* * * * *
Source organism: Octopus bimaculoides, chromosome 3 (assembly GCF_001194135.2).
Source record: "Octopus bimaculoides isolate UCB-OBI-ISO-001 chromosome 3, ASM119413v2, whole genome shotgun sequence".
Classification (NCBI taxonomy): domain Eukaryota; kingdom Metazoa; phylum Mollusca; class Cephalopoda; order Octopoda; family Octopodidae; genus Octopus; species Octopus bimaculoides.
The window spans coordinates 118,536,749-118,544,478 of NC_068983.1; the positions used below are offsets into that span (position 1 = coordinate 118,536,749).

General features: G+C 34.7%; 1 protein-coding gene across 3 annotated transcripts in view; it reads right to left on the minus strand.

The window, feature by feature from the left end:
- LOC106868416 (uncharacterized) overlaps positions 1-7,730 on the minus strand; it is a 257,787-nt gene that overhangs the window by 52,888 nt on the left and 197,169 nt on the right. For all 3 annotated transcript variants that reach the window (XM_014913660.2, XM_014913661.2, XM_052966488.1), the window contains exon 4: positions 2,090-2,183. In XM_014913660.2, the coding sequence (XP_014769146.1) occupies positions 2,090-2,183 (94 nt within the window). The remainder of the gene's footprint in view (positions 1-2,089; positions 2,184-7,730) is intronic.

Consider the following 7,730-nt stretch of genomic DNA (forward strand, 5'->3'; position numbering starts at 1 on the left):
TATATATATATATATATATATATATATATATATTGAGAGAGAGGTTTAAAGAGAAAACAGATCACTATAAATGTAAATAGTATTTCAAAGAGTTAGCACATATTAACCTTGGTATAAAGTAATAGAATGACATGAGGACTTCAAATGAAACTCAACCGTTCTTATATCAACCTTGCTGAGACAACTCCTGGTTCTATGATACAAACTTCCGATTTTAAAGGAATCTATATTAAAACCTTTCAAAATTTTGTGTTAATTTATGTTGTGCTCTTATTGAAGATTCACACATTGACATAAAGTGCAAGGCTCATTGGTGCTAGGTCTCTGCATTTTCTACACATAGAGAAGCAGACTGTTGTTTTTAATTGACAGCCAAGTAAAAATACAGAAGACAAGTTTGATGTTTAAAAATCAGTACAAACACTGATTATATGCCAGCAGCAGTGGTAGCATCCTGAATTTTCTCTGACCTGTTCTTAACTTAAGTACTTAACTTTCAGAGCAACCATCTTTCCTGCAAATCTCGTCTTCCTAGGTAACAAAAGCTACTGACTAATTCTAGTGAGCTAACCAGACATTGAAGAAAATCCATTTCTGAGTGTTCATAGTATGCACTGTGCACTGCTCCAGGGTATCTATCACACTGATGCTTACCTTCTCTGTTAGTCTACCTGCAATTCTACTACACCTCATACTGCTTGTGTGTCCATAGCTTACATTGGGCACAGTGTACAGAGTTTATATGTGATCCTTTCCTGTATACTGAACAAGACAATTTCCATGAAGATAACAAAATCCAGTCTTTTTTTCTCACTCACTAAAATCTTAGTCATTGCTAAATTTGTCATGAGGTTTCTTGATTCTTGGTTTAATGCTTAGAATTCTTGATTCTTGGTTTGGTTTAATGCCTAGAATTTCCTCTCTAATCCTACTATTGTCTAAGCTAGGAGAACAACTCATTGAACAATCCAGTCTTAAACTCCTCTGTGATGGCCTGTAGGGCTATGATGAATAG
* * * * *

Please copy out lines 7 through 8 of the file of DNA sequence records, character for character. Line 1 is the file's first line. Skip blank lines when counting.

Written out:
- LOC106868416 (uncharacterized) overlaps positions 1-7,730 on the minus strand; it is a 257,787-nt gene that overhangs the window by 52,888 nt on the left and 197,169 nt on the right. For all 3 annotated transcript variants that reach the window (XM_014913660.2, XM_014913661.2, XM_052966488.1), the window contains exon 4: positions 2,090-2,183. In XM_014913660.2, the coding sequence (XP_014769146.1) occupies positions 2,090-2,183 (94 nt within the window). The remainder of the gene's footprint in view (positions 1-2,089; positions 2,184-7,730) is intronic.

Consider the following 7,730-nt stretch of genomic DNA (forward strand, 5'->3'; position numbering starts at 1 on the left):